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Chapter: Basic & Clinical Pharmacology : Antiseizure Drugs


Six benzodiazepines play prominent roles in the therapy of epilepsy.


Some drugs not classifiable by application to seizure type are dis-cussed in this section.


Six benzodiazepines play prominent roles in the therapy of epilepsy. Although many benzodiazepines are similar chemically, subtle structural alterations result in differences in activity and pharmacokinetics. They have two mechanisms of antiseizure action, which are shown to different degrees by the six compounds. This is evident from the fact that diazepam is rela-tively more potent against electroshock and clonazepam against pentylenetetrazol (the latter effect correlating with an action at the GABA-benzodiazepine allosteric receptor sites).

Diazepam given intravenously or rectally is highly effective forstopping continuous seizure activity, especially generalized tonic-clonic status epilepticus . The drug is occasionally given orally on a long-term basis, although it is not considered very effective in this application, probably because of the rapid development of tolerance. A rectal gel is available for refractory patients who need acute control of bouts of seizure activity. Lorazepam appears in some studies to be more effective and lon-ger acting than diazepam in the treatment of status epilepticus and is preferred by some experts.

Clonazepam is a long-acting drug with documented efficacyagainst absence seizures; on a milligram basis, it is one of the most potent antiseizure agents known. It is also effective in some cases of myoclonic seizures and has been tried in infantile spasms. Sedation is prominent, especially on initiation of therapy; starting doses should be small. Maximal tolerated doses are usually in the range of 0.1–0.2 mg/kg, but many weeks of gradually increasing daily doses may be needed to achieve these dosages in some patients. Nitrazepam is not marketed in the USA but is used in many other countries, especially for infantile spasms and myoclo-nic seizures. It is less potent than clonazepam, and superiority to that drug has not been documented.Clorazepate dipotassium is approved in the USA as an adjunctto treatment of complex partial seizures in adults. Drowsiness and lethargy are common adverse effects, but as long as the drug is increased gradually, dosages as high as 45 mg/d can be given.Clobazam is not available in the USA but is marketed in mostcountries and is widely used in a variety of seizure types. It is a 1,5-benzodiazepine (other marketed benzodiazepines are 1,4-benzodiaz-epines) and reportedly has less sedative potential than benzodiazepines marketed in the USA. Whether the drug has significant clinical advantages is not clear. It has a half-life of 18 hours and is effective at dosages of 0.5–1 mg/kg/d. It does interact with some other anti-seizure drugs and causes adverse effects typical of the benzodiaz-epines; efficacy, in some patients, is limited by the development of tolerance. It has an active metabolite, norclobazam.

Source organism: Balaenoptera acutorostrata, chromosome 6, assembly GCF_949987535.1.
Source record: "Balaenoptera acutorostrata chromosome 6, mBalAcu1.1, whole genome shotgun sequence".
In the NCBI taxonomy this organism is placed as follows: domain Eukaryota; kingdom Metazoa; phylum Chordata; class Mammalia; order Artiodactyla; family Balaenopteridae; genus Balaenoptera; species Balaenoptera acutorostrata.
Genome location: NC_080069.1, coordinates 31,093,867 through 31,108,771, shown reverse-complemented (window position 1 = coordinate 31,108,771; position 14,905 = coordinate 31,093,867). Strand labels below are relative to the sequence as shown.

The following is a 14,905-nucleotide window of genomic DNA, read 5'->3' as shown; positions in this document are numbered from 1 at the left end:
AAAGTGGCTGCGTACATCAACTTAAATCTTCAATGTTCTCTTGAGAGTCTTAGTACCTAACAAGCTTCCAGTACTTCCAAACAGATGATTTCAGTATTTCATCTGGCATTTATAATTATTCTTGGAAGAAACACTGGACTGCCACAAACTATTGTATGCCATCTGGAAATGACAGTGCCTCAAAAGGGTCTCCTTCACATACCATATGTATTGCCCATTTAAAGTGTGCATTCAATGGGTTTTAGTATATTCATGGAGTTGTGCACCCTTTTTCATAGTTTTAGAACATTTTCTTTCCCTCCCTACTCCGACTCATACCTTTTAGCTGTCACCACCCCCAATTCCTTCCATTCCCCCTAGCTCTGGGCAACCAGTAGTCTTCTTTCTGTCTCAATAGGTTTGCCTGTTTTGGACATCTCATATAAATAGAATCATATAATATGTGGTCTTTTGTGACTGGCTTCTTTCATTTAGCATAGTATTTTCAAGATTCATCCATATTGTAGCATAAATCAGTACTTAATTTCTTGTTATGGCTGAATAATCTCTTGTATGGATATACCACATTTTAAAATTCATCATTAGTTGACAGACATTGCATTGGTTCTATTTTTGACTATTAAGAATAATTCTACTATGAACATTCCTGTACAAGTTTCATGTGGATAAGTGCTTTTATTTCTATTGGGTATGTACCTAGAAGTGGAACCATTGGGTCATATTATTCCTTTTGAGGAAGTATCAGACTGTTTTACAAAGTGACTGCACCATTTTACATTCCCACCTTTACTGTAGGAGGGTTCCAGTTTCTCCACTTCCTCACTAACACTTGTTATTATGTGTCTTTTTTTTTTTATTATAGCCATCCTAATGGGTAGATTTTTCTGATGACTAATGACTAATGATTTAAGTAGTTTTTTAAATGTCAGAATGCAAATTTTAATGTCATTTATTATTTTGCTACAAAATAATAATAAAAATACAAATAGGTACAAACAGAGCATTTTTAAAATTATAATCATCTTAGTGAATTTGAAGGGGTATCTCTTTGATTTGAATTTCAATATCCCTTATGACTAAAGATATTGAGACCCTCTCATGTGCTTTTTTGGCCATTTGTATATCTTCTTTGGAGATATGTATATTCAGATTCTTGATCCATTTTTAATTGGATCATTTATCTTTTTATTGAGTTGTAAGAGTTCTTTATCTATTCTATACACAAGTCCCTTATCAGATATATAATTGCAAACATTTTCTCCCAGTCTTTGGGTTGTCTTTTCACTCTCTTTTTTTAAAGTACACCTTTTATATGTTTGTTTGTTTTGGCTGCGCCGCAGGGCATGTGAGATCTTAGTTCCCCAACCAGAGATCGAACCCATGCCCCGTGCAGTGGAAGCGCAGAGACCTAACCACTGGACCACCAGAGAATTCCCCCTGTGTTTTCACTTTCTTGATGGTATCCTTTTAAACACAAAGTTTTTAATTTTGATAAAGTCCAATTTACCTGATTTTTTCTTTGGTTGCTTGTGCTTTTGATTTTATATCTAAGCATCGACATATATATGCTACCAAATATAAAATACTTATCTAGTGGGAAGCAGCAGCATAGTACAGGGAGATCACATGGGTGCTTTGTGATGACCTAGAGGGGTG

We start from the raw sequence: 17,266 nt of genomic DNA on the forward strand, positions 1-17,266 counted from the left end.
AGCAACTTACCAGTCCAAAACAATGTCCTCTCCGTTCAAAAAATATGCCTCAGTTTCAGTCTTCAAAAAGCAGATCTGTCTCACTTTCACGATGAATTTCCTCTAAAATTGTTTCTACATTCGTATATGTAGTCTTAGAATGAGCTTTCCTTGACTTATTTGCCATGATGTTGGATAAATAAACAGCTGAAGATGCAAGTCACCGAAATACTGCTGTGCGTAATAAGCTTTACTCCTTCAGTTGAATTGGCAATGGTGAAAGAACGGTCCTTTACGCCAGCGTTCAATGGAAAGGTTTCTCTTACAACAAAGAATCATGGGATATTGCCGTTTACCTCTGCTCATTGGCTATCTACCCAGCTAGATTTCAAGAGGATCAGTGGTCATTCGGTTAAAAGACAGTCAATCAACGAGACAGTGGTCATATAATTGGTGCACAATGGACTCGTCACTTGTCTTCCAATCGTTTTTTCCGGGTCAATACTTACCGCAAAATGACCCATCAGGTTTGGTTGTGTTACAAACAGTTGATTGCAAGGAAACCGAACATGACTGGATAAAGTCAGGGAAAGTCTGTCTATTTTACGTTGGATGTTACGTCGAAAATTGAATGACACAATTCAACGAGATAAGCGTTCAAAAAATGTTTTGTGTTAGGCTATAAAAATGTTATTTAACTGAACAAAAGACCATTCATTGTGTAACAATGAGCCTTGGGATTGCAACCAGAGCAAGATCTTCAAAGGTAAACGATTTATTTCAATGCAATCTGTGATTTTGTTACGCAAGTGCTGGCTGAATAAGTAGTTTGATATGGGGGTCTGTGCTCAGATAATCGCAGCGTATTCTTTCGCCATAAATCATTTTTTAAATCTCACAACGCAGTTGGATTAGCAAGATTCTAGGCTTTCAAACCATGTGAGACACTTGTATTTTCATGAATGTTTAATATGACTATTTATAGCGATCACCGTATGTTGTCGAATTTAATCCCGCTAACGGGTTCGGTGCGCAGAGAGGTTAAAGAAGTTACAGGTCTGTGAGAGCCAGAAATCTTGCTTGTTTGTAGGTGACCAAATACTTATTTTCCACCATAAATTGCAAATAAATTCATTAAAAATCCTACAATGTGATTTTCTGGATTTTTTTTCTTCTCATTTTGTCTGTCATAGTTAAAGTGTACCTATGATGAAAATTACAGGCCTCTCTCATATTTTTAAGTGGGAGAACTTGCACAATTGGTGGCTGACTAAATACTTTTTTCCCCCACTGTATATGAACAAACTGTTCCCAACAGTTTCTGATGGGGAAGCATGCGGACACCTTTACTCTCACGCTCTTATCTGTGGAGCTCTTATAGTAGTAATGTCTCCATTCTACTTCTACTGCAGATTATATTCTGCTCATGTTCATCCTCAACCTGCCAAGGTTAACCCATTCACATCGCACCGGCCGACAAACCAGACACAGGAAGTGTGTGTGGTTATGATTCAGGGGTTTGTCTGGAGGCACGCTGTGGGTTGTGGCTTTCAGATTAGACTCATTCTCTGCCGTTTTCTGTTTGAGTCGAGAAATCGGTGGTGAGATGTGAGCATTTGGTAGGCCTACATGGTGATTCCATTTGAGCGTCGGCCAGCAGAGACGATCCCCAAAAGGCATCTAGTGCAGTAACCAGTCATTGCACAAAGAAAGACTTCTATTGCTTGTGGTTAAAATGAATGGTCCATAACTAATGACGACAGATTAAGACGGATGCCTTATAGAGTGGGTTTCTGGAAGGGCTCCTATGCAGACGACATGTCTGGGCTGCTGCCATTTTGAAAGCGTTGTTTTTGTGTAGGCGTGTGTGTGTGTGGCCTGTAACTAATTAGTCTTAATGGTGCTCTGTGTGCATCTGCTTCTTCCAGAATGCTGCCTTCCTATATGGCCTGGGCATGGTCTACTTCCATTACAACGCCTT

Two prominent aspects of benzodiazepines limit their usefulness. The first is their pronounced sedative effect, which is unfortunate both in the treatment of status epilepticus and in chronic therapy. Children may manifest a paradoxical hyperactivity, as with barbiturates. The second problem is tolerance, in which seizures may respond initially but recur within a few months. The remark-able antiseizure potency of these compounds often cannot be realized because of these limiting factors.

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